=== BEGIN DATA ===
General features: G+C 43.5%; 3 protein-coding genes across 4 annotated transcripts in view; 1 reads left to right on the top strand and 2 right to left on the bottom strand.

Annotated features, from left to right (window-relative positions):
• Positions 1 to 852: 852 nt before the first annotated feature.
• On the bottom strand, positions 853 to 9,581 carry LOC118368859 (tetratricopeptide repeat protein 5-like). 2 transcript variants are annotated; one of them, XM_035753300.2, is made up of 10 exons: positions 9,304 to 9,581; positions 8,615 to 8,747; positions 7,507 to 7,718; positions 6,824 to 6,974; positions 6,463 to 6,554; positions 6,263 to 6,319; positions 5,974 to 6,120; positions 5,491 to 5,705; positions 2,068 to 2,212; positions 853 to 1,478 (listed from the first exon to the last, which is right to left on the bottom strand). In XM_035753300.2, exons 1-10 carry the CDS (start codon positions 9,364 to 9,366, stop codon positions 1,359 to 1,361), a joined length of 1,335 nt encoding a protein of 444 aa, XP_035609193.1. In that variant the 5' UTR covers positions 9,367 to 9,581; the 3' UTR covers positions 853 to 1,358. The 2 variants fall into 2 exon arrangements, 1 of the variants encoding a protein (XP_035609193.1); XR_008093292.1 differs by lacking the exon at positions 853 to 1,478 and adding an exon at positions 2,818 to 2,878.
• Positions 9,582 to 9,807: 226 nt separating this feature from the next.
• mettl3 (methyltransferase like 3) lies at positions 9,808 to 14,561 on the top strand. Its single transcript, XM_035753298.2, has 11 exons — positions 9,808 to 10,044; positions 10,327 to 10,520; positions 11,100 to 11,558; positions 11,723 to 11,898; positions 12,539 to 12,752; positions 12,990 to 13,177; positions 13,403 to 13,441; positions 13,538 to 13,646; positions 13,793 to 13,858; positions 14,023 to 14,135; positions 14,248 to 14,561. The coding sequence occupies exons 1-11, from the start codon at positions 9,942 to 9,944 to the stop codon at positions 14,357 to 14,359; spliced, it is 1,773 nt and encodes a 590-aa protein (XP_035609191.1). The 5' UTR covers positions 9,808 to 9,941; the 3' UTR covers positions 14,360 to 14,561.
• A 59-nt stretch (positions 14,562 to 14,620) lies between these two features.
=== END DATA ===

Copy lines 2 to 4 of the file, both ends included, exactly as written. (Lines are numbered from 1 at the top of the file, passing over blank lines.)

Annotated features, from left to right (window-relative positions):
• Positions 1 to 852: 852 nt before the first annotated feature.
• On the bottom strand, positions 853 to 9,581 carry LOC118368859 (tetratricopeptide repeat protein 5-like). 2 transcript variants are annotated; one of them, XM_035753300.2, is made up of 10 exons: positions 9,304 to 9,581; positions 8,615 to 8,747; positions 7,507 to 7,718; positions 6,824 to 6,974; positions 6,463 to 6,554; positions 6,263 to 6,319; positions 5,974 to 6,120; positions 5,491 to 5,705; positions 2,068 to 2,212; positions 853 to 1,478 (listed from the first exon to the last, which is right to left on the bottom strand). In XM_035753300.2, exons 1-10 carry the CDS (start codon positions 9,364 to 9,366, stop codon positions 1,359 to 1,361), a joined length of 1,335 nt encoding a protein of 444 aa, XP_035609193.1. In that variant the 5' UTR covers positions 9,367 to 9,581; the 3' UTR covers positions 853 to 1,358. The 2 variants fall into 2 exon arrangements, 1 of the variants encoding a protein (XP_035609193.1); XR_008093292.1 differs by lacking the exon at positions 853 to 1,478 and adding an exon at positions 2,818 to 2,878.